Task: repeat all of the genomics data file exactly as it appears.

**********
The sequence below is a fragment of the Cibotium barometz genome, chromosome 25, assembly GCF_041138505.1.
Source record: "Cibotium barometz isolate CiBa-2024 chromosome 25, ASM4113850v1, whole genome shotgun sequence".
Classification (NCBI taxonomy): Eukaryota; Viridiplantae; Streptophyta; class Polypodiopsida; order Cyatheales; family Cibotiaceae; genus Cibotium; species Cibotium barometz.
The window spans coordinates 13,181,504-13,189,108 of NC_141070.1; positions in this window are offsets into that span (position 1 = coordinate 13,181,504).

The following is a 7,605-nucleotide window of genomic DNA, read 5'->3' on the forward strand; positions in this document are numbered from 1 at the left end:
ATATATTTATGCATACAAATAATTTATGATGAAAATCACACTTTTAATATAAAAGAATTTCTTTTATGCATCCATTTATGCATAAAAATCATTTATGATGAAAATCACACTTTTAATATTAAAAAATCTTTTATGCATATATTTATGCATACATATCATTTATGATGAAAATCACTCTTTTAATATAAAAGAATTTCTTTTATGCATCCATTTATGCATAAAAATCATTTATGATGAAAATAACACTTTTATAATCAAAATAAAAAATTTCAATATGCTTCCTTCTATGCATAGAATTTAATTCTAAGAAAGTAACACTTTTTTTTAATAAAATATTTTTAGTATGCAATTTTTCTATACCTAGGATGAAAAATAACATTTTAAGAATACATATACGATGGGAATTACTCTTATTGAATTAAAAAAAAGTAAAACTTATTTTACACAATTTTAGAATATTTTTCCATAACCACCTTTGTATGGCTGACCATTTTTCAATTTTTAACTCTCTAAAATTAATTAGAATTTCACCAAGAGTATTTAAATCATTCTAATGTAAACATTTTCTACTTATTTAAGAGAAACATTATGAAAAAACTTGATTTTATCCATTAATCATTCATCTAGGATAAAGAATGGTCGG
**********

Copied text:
The sequence below is a fragment of the Cibotium barometz genome, chromosome 25, assembly GCF_041138505.1.
Source record: "Cibotium barometz isolate CiBa-2024 chromosome 25, ASM4113850v1, whole genome shotgun sequence".
Classification (NCBI taxonomy): Eukaryota; Viridiplantae; Streptophyta; class Polypodiopsida; order Cyatheales; family Cibotiaceae; genus Cibotium; species Cibotium barometz.
The window spans coordinates 13,181,504-13,189,108 of NC_141070.1; positions in this window are offsets into that span (position 1 = coordinate 13,181,504).

The following is a 7,605-nucleotide window of genomic DNA, read 5'->3' on the forward strand; positions in this document are numbered from 1 at the left end:
ATATATTTATGCATACAAATAATTTATGATGAAAATCACACTTTTAATATAAAAGAATTTCTTTTATGCATCCATTTATGCATAAAAATCATTTATGATGAAAATCACACTTTTAATATTAAAAAATCTTTTATGCATATATTTATGCATACATATCATTTATGATGAAAATCACTCTTTTAATATAAAAGAATTTCTTTTATGCATCCATTTATGCATAAAAATCATTTATGATGAAAATAACACTTTTATAATCAAAATAAAAAATTTCAATATGCTTCCTTCTATGCATAGAATTTAATTCTAAGAAAGTAACACTTTTTTTTAATAAAATATTTTTAGTATGCAATTTTTCTATACCTAGGATGAAAAATAACATTTTAAGAATACATATACGATGGGAATTACTCTTATTGAATTAAAAAAAAGTAAAACTTATTTTACACAATTTTAGAATATTTTTCCATAACCACCTTTGTATGGCTGACCATTTTTCAATTTTTAACTCTCTAAAATTAATTAGAATTTCACCAAGAGTATTTAAATCATTCTAATGTAAACATTTTCTACTTATTTAAGAGAAACATTATGAAAAAACTTGATTTTATCCATTAATCATTCATCTAGGATAAAGAATGGTCGG